May 4 2015 Latest news:
Friday, April 18, 2014
A Norfolk adventurer who is climbing Mount Everest has told of her sadness after an avalanche killed at least 12 local guides.
Selina Dicker, 37, of Ranworth, is currently at base camp and hopes to climb the mountain to raise money for charity.
A group of Sherpas had gone ahead when the avalanche hit at 6.45am local time today in an area known as the popcorn field, just above Everest base camp at 21,000ft.
Miss Dicker was in a group organised by Sheffield-based Jagged Globe, comprising nine climbers, three English guides and around 20 Sherpas and cooks.
One of the Sherpas from Miss Dicker’s group is among the deceased, and a second Sherpa from the group was airlifted to hospital in Kathmandu, Nepal’s capital city.
It is understood he has a broken shoulder and his injuries are not life-threatening.
Writing on her Facebook page, Miss Dicker said: “One of the saddest mornings I have ever witnessed, I have been hypnotised by the helicopters attempting to rescue the many Sherpas unfortunate enough to be part of the accident in the Khumbu icefall.
“I feel extremely grateful not to have been part of the accident and my heart goes out to the families and friends of all the Sherpas involved.
“They are the kindest and strongest group of people I have had the good fortune to meet.”
Miss Dicker’s father Christopher Dicker received a call from her at 8am today confirming she was safe.
He said: “I think she was quite upset.”
Tom Briggs, one of the company directors of Jagged Globe, said it was “too early to say” whether the expedition would continue after the tragedy.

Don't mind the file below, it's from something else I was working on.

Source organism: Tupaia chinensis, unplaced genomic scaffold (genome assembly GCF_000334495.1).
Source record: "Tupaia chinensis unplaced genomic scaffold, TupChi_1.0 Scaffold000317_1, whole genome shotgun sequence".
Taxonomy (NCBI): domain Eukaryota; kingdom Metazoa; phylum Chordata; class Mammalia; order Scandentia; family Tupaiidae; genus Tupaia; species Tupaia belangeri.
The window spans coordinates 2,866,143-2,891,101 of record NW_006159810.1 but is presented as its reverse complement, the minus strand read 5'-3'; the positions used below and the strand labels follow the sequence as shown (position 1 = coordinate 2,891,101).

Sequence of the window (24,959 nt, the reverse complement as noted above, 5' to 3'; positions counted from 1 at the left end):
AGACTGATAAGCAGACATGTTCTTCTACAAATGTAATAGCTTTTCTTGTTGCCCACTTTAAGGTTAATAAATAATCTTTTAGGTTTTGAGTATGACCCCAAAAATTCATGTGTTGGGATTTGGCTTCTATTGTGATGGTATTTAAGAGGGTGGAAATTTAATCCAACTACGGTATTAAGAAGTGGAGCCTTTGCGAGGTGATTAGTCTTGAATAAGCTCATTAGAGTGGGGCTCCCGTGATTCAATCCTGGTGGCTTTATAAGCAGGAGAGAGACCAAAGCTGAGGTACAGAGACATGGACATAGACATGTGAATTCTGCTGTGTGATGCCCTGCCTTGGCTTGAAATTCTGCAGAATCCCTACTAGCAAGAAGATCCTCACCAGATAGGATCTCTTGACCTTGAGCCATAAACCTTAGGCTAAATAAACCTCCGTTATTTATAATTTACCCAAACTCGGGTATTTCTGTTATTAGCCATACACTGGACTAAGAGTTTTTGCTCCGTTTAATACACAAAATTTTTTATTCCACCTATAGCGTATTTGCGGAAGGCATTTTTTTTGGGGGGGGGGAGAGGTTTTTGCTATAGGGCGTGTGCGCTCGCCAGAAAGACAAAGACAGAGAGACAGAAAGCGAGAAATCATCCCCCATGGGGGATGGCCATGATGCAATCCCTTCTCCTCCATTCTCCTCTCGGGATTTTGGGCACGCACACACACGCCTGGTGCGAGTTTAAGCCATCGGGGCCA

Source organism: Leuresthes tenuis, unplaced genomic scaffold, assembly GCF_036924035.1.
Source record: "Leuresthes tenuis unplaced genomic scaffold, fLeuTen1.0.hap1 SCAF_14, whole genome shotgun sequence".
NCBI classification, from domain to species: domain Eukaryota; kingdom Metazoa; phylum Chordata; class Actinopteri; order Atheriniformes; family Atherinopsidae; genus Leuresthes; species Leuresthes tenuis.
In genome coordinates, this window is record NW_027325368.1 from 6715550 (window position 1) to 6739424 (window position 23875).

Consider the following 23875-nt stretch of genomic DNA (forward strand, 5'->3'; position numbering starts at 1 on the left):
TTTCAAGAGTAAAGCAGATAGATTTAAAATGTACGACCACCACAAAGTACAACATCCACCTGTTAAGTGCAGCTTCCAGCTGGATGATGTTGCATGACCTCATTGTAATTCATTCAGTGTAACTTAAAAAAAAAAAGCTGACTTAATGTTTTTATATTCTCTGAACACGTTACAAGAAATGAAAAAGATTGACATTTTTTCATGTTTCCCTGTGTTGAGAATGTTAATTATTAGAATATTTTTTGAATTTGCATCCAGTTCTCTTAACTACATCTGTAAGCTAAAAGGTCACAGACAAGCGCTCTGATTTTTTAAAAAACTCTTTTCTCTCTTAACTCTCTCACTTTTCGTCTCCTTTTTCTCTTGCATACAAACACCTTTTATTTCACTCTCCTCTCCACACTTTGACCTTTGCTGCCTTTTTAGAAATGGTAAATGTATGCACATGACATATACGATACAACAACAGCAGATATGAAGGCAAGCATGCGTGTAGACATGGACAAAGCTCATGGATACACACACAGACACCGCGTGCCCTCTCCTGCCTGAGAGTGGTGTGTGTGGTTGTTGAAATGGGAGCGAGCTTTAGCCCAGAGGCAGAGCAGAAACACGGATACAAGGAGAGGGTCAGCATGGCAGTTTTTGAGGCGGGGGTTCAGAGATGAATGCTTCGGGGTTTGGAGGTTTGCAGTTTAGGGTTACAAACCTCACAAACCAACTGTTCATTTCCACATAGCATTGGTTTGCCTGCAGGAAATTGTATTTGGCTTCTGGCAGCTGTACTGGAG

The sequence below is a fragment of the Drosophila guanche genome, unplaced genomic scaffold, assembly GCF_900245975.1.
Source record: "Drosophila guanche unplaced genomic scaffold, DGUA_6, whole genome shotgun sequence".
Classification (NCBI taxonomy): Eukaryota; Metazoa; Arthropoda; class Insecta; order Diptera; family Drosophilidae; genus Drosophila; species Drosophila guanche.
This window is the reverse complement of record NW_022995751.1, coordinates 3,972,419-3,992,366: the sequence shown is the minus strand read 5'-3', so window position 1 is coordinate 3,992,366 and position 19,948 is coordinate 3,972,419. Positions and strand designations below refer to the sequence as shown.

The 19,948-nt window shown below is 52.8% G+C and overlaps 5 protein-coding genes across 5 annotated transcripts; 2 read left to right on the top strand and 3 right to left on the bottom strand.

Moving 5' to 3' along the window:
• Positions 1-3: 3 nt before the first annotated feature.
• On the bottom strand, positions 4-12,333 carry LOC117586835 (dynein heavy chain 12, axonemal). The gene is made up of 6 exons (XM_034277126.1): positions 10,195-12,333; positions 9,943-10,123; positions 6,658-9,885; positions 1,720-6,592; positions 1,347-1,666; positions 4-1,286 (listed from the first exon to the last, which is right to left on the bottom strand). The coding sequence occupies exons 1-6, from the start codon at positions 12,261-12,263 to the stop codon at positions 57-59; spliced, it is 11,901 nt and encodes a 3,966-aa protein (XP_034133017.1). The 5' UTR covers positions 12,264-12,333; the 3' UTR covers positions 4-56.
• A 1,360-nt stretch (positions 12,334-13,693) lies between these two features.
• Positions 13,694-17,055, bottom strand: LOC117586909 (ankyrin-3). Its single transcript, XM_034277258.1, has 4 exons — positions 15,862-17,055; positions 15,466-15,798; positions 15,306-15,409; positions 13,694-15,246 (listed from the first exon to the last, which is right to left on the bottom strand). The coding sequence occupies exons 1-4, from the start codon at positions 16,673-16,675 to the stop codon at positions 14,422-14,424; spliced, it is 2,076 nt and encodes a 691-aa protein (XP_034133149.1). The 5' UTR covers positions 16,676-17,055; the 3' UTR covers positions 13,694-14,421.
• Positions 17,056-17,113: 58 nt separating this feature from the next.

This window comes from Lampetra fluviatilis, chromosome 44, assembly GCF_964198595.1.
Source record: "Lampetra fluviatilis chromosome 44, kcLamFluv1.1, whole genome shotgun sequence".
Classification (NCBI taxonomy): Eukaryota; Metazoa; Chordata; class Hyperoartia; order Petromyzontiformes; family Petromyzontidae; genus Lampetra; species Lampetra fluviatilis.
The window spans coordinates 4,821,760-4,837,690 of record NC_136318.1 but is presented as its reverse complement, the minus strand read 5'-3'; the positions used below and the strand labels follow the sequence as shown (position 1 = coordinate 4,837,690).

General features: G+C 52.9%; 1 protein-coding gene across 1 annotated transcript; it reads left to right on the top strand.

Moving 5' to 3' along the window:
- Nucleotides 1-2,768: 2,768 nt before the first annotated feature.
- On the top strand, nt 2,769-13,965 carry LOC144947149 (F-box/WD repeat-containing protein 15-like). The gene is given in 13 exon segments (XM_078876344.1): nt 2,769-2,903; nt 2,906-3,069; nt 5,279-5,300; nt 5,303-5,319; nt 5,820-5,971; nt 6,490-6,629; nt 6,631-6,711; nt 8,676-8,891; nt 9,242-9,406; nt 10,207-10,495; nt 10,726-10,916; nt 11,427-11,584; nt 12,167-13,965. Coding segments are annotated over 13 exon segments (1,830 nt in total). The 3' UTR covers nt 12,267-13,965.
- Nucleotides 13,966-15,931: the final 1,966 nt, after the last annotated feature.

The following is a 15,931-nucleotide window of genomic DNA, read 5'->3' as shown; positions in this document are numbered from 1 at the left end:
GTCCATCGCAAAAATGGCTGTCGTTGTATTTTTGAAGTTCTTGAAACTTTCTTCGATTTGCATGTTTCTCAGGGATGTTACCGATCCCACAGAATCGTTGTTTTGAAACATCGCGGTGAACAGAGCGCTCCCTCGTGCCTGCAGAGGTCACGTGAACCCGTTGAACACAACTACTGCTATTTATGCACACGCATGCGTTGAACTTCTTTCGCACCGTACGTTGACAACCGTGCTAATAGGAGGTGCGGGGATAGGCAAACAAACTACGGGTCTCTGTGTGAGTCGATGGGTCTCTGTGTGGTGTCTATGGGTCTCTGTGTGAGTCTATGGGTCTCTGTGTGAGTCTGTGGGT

Miss Dicker had flown out to Nepal at the end of March, and the team had been acclimatising at base camp for a week.
They had expected to reach the summit in the second or third week of May.
She is aiming to raise £45,000 for Operation Smile on the expedition.
The charity carries out free surgeries for youngsters born with cleft lips in more than 60 countries worldwide, and is close to her heart as both she and younger brother Mark were born with a cleft lip.
More than a dozen were killed when the avalanche swept a route used to scale the world’s highest peak, a Nepalese tourism official said.
The avalanche hit just below Mount Everest Camp 2 around 6.30am local time, Krishna Lamsal said.
All those killed and missing had gone early in the morning to the area to fix ropes for climbers along the route to the 29,000ft summit.
Hundreds of climbers and guides have gathered at the base camp, gearing up for their final attempt to scale Everest early next month when weather conditions get favourable.
The area where the avalanche occurred - at 21,000ft - is nicknamed the popcorn field.
Nepal had earlier announced several steps this year to help manage the flow of climbers, minimise congestion and speed up rescue operations.
The preparations included the dispatch of officials and security personnel to the base camp at 17,380ft, where they would stay throughout the spring climbing season that ends in May.
More than 4,000 climbers have scaled the summit since 1953, when it was first conquered by New Zealander Edmund Hillary and Sherpa Tenzing Norgay.
Hundreds of others have died in the attempt.